Table 1. Percentage change in real incomes in the United States and the EU under various GM crop adoption and policy response scenarios: GM coarse grains and oilseeds.
Coarse Grains, Oilseeds, Rice, and Wheat Adoption
An additional set of simulations examines the implications for farmers' real income of also adopting GM rice and wheat—two crops that could be available for commercial release very soon. To generate the results reported in Table 2, we assumed these crops would raise rice and wheat productivity by 5% in adopting countries. A comparison of results in Tables 1 and 2 indicates that as more GM crops are adopted, the real income benefits and costs to US and EU farmers are magnified, but real incomes of unskilled laborers remain nearly constant. In particular, EU farmers have slightly more incentive to support the moratorium when these crops are included, despite the fact that they thereby deny themselves access to this cost-saving technology, including the much more important wheat crop.
Table 2. Percentage change in real incomes in the United States and the EU under various GM crop adoption and policy response scenarios: GM coarse grains, oilseeds, rice, and wheat.
Implications for North American and EU Farm Lobbyists
These results are not inconsistent with the hypothesis that producer interest groups are playing a role in determining policy in the two regions: North American farmers would have the smallest decrease in real income with no anti-GM reaction abroad, whereas EU farmers would be harmed by moving away from the import ban towards the more liberal NA policy. These results also suggest that farmer interest groups may care about how policy and adoption choices in their country affect the policy and adoption incentives in other countries. For example, as GM crops are shunned by more countries, EU farmers are increasingly better off. Hence, an additional incentive for EU farmers to support a continued EU GM moratorium is the extent to which this moratorium creates a disincentive for other countries to adopt and thus give up access to GM-free EU markets. For US farmers, although real farm incomes decrease more when many countries adopt a larger variety of GM crops and no moratorium is in place, these decreases in income are still less than the decreases that occur under the EU and the broader moratorium. Hence, US farmers would prefer to have increased worldwide adoption of GM varieties—particularly if they continue to be among the first countries to adopt.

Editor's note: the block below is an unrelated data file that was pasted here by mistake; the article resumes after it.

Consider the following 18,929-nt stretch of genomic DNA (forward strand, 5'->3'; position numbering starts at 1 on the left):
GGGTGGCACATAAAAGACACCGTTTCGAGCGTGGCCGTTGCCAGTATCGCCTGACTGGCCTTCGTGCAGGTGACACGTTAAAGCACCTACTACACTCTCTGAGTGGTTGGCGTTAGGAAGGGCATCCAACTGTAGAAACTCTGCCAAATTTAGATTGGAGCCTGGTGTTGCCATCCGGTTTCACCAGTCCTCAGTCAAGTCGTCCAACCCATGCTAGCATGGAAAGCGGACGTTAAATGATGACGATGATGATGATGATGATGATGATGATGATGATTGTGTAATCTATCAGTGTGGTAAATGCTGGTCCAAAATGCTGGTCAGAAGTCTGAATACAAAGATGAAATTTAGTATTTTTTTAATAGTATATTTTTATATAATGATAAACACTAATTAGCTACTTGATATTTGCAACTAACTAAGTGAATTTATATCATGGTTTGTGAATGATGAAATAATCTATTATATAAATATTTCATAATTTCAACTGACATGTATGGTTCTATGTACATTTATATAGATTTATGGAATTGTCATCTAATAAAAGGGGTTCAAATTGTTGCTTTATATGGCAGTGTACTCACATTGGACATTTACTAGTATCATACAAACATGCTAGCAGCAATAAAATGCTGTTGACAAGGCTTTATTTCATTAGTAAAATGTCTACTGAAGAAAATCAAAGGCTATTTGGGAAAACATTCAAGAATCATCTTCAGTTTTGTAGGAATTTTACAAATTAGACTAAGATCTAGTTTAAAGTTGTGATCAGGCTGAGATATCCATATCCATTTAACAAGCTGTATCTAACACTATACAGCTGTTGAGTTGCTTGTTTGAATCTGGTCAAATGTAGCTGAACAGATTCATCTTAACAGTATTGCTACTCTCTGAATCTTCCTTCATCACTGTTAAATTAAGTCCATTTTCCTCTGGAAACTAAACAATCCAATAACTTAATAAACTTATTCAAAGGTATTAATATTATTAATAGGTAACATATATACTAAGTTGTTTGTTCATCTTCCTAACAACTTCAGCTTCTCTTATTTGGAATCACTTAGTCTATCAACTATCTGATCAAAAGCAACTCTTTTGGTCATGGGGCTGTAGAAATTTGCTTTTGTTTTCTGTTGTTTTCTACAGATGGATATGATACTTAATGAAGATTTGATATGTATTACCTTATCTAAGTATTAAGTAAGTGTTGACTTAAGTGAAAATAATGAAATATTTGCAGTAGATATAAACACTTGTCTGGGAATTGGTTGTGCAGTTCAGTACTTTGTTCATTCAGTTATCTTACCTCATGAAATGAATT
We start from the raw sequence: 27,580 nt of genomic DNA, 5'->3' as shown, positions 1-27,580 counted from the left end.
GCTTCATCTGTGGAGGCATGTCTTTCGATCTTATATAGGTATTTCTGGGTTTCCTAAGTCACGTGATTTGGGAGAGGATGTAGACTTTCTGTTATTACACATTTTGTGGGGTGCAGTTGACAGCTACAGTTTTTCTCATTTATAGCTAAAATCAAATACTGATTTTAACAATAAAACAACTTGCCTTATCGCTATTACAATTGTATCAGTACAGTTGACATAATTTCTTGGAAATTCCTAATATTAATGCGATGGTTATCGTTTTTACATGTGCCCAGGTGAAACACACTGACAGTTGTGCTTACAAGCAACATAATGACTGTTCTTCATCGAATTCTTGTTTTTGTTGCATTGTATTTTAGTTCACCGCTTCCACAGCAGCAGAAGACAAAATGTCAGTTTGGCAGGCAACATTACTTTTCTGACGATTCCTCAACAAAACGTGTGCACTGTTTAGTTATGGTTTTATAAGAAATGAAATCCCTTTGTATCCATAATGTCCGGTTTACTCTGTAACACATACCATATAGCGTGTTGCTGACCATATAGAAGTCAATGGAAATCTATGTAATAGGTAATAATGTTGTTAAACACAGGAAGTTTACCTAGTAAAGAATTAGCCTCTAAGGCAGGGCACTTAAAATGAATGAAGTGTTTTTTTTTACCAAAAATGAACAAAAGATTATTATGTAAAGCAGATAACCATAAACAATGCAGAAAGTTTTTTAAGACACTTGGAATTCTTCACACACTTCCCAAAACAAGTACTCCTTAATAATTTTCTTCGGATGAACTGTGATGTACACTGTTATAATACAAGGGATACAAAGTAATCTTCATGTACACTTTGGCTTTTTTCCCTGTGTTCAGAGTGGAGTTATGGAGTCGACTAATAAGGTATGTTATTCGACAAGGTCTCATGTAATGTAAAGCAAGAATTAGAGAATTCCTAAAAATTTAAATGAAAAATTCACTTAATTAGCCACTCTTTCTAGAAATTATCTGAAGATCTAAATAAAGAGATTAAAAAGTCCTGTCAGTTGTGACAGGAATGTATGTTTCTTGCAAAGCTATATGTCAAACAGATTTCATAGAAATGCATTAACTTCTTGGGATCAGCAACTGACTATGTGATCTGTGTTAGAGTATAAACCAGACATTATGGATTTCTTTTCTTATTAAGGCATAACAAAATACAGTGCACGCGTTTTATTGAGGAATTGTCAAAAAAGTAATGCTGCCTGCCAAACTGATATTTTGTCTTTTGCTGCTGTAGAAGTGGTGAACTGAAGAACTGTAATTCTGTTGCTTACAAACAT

1 Other interest groups (including biotechnology corporations) also have an influence in the GM policy debate, but multinationals and the research communities working with them are equally prevalent in the United State s and the EU, so this cannot be a major explanation for the differences in GM policies across the North Atlantic.
Bernauer, T., & Meins, E. (2001). Scientific revolution meets policy and the market: Explaining cross-national differences in agricultural biotechnology regulation (Discussion Paper No. 0144). Adelaide, Australia: University of Adelaide Centre for International Economic Studies.
Foster, M., Berry, T., & Hogan, J. (2003). Market access issues for GM products: Implications for Australia (ABARE e-report 03.13). Canberra, Australia: Department of Agriculture, Fisheries and Forestry—Australia.
Anderson and Jackson were both at Centre for International Economic Studies at the University of Adelaide, Australia when preparing this paper. Anderson is on leave with the Development Research Group of the World Bank in Washington DC and Jackson is now with the WTO Secretariat in Geneva. The views expressed are the authors' alone and not necessarily those of their current employers.
Suggested citation: Anderson, K., & Jackson, L.A. (2003). Why are US and EU policies toward GMOs so different? AgBioForum, 6(3), 95-100. Available on the World Wide Web: http://www.agbioforum.org.